This week we’re going to spend a year in the life of the Blue-spotted Salamander. In the early spring, Blue-spotted Salamanders emerge from their overwintering sites and begin their journey to breeding habitats such as vernal pools and wetlands. Once there, adult salamanders mate underwater and later lay up to 200 eggs. About a month later, the eggs hatch and larvae emerge. Larvae spend part of the summer in the water with gills and a tail eating aquatic insects and crustaceans. Once they have developed legs, the now juvenile salamanders leave the wetland and begin residing on the forest floor foraging for insects and worms at night and using logs, rocks, and leaf litter for protection. As they enter adulthood, Blue-spotted Salamanders darken to be almost black, develop more blue spots along their sides, and reach a length of up to 16cm. As winter approaches, salamanders must find a suitable place to spend the cold winter months — commonly using mammal burrows and root cavities.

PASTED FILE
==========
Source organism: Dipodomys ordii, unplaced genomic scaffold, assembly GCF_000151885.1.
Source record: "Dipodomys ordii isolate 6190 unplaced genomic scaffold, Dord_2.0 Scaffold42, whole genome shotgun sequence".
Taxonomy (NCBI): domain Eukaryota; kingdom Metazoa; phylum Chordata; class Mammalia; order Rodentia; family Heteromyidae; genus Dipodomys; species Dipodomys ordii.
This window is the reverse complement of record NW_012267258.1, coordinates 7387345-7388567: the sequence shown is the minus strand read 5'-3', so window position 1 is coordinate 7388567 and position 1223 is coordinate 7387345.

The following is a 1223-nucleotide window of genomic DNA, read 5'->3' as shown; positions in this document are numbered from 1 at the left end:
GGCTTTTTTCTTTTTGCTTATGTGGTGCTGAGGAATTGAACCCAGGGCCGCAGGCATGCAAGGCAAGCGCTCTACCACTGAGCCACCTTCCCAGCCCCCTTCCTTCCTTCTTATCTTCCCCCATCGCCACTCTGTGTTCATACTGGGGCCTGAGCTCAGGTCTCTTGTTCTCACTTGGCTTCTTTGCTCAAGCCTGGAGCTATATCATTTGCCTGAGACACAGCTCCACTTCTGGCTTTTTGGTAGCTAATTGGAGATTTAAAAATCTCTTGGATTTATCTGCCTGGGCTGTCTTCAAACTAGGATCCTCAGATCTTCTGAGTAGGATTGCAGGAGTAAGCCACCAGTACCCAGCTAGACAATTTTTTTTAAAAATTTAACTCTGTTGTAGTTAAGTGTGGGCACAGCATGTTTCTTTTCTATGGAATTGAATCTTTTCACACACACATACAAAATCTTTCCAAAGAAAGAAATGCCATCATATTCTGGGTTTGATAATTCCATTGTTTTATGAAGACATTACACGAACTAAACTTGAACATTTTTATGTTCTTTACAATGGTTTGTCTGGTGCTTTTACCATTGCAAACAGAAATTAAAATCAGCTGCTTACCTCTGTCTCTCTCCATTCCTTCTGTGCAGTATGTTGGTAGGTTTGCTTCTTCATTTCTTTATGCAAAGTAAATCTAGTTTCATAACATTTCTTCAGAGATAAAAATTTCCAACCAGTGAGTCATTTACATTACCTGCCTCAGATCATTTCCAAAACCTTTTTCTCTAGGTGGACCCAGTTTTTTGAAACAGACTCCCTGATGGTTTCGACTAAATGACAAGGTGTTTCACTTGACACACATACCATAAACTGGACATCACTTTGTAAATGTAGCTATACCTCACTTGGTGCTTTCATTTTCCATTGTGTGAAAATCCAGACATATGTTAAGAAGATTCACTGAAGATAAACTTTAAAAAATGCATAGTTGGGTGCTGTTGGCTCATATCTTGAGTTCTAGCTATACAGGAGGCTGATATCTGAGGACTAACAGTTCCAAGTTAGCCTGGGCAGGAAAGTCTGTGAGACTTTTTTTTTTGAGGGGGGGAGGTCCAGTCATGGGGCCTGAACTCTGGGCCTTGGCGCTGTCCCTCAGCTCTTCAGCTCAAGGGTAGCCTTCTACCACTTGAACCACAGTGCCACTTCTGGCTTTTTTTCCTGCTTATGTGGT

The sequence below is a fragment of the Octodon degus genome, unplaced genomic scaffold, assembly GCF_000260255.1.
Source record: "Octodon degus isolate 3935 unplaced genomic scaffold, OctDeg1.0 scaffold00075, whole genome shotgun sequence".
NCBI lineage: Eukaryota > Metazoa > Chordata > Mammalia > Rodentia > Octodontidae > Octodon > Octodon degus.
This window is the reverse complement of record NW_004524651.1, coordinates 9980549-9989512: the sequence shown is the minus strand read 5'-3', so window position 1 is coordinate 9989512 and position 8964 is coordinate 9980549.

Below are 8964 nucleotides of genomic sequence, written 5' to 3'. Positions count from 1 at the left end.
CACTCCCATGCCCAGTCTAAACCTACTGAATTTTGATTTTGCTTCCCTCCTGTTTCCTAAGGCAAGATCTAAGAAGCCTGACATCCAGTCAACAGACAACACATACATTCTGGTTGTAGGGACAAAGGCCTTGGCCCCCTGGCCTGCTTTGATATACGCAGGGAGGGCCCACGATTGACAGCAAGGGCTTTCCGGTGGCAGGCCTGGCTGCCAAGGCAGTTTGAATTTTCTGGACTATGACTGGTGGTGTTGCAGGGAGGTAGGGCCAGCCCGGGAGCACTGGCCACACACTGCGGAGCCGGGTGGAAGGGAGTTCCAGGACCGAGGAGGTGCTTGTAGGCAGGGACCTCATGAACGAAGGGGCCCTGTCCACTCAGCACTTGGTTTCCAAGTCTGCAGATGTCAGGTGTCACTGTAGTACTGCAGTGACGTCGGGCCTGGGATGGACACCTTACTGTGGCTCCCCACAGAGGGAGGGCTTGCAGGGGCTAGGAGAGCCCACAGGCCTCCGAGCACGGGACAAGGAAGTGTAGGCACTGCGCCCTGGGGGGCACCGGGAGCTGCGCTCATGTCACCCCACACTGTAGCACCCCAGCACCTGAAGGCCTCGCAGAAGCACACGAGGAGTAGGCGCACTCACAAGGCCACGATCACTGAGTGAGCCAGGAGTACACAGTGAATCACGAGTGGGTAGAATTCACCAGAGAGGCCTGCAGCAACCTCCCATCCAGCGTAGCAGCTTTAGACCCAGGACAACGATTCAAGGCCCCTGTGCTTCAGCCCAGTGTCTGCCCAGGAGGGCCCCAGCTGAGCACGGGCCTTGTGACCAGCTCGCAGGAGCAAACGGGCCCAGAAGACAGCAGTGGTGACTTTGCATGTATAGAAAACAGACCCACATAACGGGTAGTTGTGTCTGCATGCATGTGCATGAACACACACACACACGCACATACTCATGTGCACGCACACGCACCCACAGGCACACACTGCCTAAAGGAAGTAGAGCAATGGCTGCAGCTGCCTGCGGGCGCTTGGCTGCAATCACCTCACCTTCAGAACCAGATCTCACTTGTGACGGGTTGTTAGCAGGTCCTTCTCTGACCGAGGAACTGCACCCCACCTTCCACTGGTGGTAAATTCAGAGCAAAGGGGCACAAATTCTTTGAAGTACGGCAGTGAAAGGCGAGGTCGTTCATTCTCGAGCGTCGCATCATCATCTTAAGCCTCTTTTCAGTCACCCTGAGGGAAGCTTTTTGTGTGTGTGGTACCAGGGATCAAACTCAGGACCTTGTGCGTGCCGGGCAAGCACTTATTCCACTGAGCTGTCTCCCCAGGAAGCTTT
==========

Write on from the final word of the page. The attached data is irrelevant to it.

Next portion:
Welcome! Watch this space for upcoming activities.
All hiking trails are open, including the Silver Queen Mine trail; however, the mine itself is closed and tours are not running at this time. Updates, as they become available, will be posted to http://www.ontarioparks.com
For the latest information on COVID-19 precautions and available amenities at Murphys Point (services, facilities, attractions) during the 2020 season, be sure to check https://www.ontarioparks.com/park/murphyspoint.
Friends are always looking for volunteers